Stay tuned as we continue to provide pantry- and freezer-friendly options at this time.

Take care.


In This Chat
Ann Maloney
Ann Maloney is the Food team recipes editor.
Joe Yonan
Joe Yonan is the Food and Dining editor of The Post and author of "Cool Beans." He writes the Weeknight Vegetarian column.
Virginia Willis
James Beard Award-winning chef and cookbook author Chef Virginia Willis is a respected voice on Southern food and culture. She is the author of Secrets of the Southern Table: A Food Lover’s Tour of the Global South. She is a featured culinary instructor on Food Network Kitchen and has been featured in People Magazine and the Washington Post.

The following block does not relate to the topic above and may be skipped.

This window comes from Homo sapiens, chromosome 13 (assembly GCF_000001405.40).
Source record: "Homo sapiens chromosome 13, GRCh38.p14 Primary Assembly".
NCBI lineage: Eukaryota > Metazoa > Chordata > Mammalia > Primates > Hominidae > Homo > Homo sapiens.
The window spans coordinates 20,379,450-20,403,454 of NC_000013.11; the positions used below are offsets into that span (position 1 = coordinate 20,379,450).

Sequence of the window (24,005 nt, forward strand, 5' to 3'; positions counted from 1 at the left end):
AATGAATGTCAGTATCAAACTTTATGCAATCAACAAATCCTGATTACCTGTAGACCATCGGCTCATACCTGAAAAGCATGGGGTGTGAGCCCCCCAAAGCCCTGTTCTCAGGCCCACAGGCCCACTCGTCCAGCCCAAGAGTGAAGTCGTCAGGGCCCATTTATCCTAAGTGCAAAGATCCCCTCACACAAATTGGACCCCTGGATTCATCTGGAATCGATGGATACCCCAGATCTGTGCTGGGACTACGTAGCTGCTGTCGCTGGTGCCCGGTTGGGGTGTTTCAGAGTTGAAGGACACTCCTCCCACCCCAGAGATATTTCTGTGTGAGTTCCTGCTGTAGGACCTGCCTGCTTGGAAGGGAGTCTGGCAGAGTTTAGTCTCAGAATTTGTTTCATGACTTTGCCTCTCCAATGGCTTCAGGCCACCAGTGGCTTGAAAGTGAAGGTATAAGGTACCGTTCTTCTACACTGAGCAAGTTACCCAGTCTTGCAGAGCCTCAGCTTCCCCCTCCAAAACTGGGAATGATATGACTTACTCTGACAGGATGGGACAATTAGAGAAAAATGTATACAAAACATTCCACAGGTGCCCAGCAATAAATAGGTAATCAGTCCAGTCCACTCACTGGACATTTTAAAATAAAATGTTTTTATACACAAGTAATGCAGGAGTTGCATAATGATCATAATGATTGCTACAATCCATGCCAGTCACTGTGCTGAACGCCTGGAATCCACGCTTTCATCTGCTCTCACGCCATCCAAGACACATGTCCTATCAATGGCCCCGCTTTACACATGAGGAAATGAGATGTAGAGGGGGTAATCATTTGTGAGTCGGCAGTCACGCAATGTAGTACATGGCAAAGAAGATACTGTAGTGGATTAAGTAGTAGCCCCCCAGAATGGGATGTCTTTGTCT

Becky Krystal
Becky Krystal is a staff food writer at the Post.
Olga Massov
Massov is a Food team assignment editor.
Cathy Barrow
Cathy Barrow is the author of multiple cookbooks, including "When Pies Fly." She writes The Post's Bring It column.
Carrie Allan
M. Carrie Allan is The Post's Spirits columnist.
Tim Carman
Tim Carman is a staff reporter for Food and writes a weekly column on casual dining.
Kari Sonde
Kari Sonde is the food editorial aide.
Emily Heil
Emily Heil is a staff food writer at The Post.